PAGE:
What I am noticing lately is how out of sync I feel. If I go anywhere on an errand I am surrounded by tons of things for sale, none of which particularly interest me. But that makes me so different from my friends who want to spend time at stores or online. Our grocery store is a mega-store so I walk to the far corner to get my needed items for the week, passing clothing, household goods and decorations that I cannot begin to fathom why someone would want to purchase them.

    It is way worse now that I consider not bringing anything home that I do not plan to use immediately. For instance if I want to buy yarn or fabric and don’t see myself getting to the project in the same season or having to leave several current projects unfinished, I am learning to wait. It’s great because I am finishing more projects but I am buying even less than before.

    Does anyone else feel disoriented or out of whack with the surrounding environment? Do your friends think you have a ton of self control but you really don’t?

    • Luckily, you have friends here, and we’re all in synch with you (or are trying to get there). I am fortunate that most of my closest friends and my mother are not shoppers. I think if you talk about wanting to reduce, no longer enjoying shopping, or not wanting to purchase so far ahead of your ability to get projects done, you’ll find a couple of kindred spirits in your group. If not, my mother was once questioning what she thought of as my tight-fisted ways, and she asked, “Is this how your friends would do it?” I replied, “I don’t have to follow my friends, Mom. I can lead them.” And you can too Delores.

  8. I’m guilty of this in the past.
    I read Your Money Or Your Life, and started doing the steps. I was shocked to see how much money had come into my bank account during the past five years only! Truly shocked. I was relieved that I had actually saved SOME of it, but realized I could easily have saved two or even three times that much, HAD I NOT SPENT IT ON STUFF. As I went through the bank statements, I saw months of over spending and remember how I felt then, compulsively, manically buying things, small things that added up to large sums. Then I saw months of pretty much zero spending, serene months, when I felt peaceful. I have come to associate excessive spending with a feeling of a knot in my stomach. If I feel that, then it’s not good, completely justified spending and I better stop right there. Now I’m at a point where I can go weeks with buying only groceries, and my one “indulgence” has been a few books, but only because they are not available in the library here, and they were of subjects I am really interested in now (simplicity, raw foods, etc.) For a couple of months I have contemplated buying a few pieces of summer clothes that I TRULY NEED as I had to toss my capri pants at the end of last summer, and I’ve kept putting it off, but the summer is here and I really have to do it. I’ll get the bare minimum though. Maybe I’ll do a blog post about my minimal summer wardrobe. It’s strange actually not wanting to buy anything, but having to do it. Even though my income is minimal, I just managed to transfer about 1400 USD to our savings account. I just suddenly noticed money had accumulated! So I will never again feel like, oh, what I make is so insignificant there is no use trying to save, I can just spend it, it doesn’t matter. Or think that one small purchase here and there doesn’t matter. “I’ll just buy this thing, it’s only 50$” -and then you do that a few times a week and end up spending a 1000$ (or more!) on “small things”. Large purchases should be equally considered of course, because there is a chance of wasting worth a whole month’s grocery money ANDS rent on something you soon realize you don’t want and /or need.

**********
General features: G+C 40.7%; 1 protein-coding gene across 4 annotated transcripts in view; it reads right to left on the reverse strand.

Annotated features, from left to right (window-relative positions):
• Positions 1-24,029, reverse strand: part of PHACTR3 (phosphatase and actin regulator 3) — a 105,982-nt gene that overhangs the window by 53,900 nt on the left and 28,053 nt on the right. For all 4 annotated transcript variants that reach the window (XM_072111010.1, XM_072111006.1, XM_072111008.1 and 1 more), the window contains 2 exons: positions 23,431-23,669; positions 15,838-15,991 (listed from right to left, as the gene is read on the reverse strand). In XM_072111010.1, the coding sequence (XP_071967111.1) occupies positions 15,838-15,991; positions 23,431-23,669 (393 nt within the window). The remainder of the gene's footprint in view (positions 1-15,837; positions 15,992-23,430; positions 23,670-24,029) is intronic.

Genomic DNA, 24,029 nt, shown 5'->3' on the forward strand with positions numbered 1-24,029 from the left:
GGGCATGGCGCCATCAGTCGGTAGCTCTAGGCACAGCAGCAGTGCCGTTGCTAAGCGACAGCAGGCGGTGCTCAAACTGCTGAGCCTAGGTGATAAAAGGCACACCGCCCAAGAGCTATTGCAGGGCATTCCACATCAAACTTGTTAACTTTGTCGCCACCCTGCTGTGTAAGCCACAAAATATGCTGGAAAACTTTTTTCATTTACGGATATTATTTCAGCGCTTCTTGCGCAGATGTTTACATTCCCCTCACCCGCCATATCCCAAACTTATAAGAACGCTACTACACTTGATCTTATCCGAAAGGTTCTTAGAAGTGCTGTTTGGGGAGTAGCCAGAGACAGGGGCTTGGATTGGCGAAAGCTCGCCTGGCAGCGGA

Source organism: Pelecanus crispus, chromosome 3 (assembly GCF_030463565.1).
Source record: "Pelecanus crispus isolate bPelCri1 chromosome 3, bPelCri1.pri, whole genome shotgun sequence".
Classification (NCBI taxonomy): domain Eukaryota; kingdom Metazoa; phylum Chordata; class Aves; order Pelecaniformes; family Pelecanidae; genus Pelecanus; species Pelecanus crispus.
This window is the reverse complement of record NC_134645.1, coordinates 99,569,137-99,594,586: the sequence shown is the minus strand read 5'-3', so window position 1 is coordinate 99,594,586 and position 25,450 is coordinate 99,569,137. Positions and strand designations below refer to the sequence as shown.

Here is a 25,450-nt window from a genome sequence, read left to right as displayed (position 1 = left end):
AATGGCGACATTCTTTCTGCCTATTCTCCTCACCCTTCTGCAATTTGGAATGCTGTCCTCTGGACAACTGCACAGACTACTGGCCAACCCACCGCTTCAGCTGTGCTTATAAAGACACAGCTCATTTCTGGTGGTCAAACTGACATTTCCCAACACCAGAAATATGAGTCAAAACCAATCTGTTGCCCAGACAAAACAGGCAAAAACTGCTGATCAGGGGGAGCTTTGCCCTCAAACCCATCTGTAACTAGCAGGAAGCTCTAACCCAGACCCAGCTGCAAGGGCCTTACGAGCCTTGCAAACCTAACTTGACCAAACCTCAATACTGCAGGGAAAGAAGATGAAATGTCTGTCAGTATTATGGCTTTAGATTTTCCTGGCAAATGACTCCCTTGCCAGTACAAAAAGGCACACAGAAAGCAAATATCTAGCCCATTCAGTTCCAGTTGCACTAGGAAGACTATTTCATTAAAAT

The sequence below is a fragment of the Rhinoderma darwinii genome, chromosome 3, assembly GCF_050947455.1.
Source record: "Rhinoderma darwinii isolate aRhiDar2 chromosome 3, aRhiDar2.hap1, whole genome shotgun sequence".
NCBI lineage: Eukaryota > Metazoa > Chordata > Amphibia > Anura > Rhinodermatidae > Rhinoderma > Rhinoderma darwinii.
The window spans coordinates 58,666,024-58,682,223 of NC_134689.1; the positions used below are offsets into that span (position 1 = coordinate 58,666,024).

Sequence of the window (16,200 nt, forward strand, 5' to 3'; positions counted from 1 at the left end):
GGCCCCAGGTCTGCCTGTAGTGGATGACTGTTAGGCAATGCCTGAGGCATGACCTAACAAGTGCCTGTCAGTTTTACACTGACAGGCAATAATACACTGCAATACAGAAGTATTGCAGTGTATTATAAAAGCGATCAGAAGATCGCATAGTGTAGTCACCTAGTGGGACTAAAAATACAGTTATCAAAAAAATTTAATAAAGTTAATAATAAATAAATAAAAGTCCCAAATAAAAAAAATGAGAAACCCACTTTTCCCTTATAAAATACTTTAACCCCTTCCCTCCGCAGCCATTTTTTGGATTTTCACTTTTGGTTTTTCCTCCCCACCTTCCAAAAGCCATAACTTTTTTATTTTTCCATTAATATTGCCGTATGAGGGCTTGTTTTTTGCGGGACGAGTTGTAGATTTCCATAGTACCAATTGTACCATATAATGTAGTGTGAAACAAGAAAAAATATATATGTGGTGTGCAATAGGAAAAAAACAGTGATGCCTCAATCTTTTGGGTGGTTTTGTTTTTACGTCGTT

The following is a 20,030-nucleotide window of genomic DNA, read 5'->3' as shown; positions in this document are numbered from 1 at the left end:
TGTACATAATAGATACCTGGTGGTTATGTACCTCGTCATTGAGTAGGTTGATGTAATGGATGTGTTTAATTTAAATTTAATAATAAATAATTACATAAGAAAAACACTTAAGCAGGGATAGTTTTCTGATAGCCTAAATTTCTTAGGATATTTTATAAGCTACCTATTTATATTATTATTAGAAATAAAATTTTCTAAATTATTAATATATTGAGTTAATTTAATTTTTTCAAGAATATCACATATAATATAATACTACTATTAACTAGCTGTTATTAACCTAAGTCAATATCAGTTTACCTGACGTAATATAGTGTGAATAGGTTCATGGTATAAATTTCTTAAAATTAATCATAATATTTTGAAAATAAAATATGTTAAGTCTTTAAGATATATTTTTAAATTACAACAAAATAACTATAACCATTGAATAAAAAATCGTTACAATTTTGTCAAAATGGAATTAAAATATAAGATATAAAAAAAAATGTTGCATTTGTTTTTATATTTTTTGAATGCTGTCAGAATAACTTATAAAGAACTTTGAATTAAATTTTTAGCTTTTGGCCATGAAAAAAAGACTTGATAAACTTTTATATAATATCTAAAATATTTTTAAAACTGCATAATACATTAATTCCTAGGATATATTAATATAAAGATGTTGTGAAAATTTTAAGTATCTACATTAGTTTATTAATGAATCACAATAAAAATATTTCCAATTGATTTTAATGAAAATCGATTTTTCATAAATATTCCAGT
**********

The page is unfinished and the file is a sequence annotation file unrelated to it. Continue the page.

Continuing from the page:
Minimalism and simple living are a saving grace. You start to loathe shopping and buying or bringing anything to your home. You start to donate and sell your excess belongings, possibly even making up for the wasted money somewhat. Just make sure you don’t just spend it all over again! 🙂

    • What an excellent comment. Thank you for your honesty. You’ll be surprised to know that I have already chosen a link to a review of Your Money or Your Life for Friday’s Favorite Five.